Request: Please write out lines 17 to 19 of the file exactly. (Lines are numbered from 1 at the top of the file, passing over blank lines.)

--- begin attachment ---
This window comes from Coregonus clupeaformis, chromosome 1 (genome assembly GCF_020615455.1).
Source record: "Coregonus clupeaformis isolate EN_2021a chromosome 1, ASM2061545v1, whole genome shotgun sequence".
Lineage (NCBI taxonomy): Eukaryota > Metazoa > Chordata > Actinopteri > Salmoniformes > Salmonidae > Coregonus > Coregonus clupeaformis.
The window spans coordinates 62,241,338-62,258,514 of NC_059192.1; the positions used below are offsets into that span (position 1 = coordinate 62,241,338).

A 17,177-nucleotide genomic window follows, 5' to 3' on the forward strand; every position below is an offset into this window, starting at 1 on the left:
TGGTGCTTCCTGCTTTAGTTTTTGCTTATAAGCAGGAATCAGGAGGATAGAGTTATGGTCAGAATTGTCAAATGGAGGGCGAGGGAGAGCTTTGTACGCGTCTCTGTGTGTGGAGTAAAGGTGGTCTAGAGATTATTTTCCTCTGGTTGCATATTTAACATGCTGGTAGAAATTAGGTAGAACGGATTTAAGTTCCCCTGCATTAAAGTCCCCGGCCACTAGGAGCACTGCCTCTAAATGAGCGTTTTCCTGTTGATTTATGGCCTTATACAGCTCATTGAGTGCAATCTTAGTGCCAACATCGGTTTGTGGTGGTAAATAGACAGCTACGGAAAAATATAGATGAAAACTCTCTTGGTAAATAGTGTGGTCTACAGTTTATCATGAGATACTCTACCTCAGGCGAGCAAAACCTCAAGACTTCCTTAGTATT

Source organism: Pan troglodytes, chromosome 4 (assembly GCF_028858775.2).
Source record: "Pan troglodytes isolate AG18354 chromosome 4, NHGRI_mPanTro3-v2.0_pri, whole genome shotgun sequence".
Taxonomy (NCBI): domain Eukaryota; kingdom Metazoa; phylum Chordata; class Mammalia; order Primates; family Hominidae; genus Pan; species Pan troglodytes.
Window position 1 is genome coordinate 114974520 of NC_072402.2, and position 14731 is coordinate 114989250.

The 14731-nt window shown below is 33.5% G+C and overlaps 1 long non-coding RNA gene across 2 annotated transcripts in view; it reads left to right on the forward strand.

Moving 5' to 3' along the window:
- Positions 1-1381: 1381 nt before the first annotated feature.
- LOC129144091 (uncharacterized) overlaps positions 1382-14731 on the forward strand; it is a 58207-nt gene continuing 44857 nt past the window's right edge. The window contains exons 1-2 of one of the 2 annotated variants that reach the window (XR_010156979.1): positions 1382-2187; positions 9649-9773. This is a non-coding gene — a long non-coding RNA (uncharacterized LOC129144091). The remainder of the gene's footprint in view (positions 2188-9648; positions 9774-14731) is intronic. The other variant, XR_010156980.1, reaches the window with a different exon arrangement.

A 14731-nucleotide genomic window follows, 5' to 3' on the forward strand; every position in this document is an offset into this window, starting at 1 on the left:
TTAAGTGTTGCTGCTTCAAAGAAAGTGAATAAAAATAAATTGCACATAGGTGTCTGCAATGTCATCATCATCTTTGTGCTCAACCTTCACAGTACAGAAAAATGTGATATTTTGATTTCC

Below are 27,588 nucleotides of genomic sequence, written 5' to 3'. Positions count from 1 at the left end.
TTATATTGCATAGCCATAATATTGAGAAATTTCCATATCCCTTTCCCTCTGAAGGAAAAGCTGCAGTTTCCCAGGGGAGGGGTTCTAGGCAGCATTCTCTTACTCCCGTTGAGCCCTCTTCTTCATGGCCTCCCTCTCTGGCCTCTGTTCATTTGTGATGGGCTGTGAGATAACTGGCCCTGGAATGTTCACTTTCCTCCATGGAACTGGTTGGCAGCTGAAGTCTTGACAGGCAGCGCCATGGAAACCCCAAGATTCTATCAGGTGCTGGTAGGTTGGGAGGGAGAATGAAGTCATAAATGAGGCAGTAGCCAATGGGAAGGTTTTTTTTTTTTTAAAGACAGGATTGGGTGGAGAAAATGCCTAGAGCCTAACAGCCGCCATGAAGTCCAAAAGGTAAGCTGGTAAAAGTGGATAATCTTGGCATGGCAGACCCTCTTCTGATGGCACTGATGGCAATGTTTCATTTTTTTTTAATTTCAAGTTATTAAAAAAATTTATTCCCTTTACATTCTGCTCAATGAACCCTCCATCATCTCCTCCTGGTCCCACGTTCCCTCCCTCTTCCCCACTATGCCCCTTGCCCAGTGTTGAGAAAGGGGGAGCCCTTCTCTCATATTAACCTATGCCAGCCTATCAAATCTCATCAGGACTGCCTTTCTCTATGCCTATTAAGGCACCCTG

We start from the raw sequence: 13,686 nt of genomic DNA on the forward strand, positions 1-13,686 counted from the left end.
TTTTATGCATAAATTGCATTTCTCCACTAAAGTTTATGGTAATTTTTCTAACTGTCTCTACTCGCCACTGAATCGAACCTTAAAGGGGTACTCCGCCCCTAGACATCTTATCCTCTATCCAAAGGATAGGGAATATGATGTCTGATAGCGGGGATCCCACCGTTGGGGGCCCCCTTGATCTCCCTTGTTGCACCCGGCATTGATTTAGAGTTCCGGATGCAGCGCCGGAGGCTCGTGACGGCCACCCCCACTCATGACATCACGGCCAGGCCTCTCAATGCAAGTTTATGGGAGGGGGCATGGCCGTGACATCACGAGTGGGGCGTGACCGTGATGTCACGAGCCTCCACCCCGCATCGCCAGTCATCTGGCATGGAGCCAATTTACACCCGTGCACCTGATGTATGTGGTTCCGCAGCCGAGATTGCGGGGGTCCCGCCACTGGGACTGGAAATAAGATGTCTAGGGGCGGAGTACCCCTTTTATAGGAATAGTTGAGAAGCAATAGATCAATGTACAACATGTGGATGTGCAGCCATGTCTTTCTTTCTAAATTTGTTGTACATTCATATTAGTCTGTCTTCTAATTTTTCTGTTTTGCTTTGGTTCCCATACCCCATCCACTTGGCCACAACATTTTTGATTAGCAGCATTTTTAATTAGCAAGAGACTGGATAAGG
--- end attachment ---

Below are 27,588 nucleotides of genomic sequence, written 5' to 3'. Positions count from 1 at the left end.
TTATATTGCATAGCCATAATATTGAGAAATTTCCATATCCCTTTCCCTCTGAAGGAAAAGCTGCAGTTTCCCAGGGGAGGGGTTCTAGGCAGCATTCTCTTACTCCCGTTGAGCCCTCTTCTTCATGGCCTCCCTCTCTGGCCTCTGTTCATTTGTGATGGGCTGTGAGATAACTGGCCCTGGAATGTTCACTTTCCTCCATGGAACTGGTTGGCAGCTGAAGTCTTGACAGGCAGCGCCATGGAAACCCCAAGATTCTATCAGGTGCTGGTAGGTTGGGAGGGAGAATGAAGTCATAAATGAGGCAGTAGCCAATGGGAAGGTTTTTTTTTTTTTAAAGACAGGATTGGGTGGAGAAAATGCCTAGAGCCTAACAGCCGCCATGAAGTCCAAAAGGTAAGCTGGTAAAAGTGGATAATCTTGGCATGGCAGACCCTCTTCTGATGGCACTGATGGCAATGTTTCATTTTTTTTTAATTTCAAGTTATTAAAAAAATTTATTCCCTTTACATTCTGCTCAATGAACCCTCCATCATCTCCTCCTGGTCCCACGTTCCCTCCCTCTTCCCCACTATGCCCCTTGCCCAGTGTTGAGAAAGGGGGAGCCCTTCTCTCATATTAACCTATGCCAGCCTATCAAATCTCATCAGGACTGCCTTTCTCTATGCCTATTAAGGCACCCTG

We start from the raw sequence: 13,686 nt of genomic DNA on the forward strand, positions 1-13,686 counted from the left end.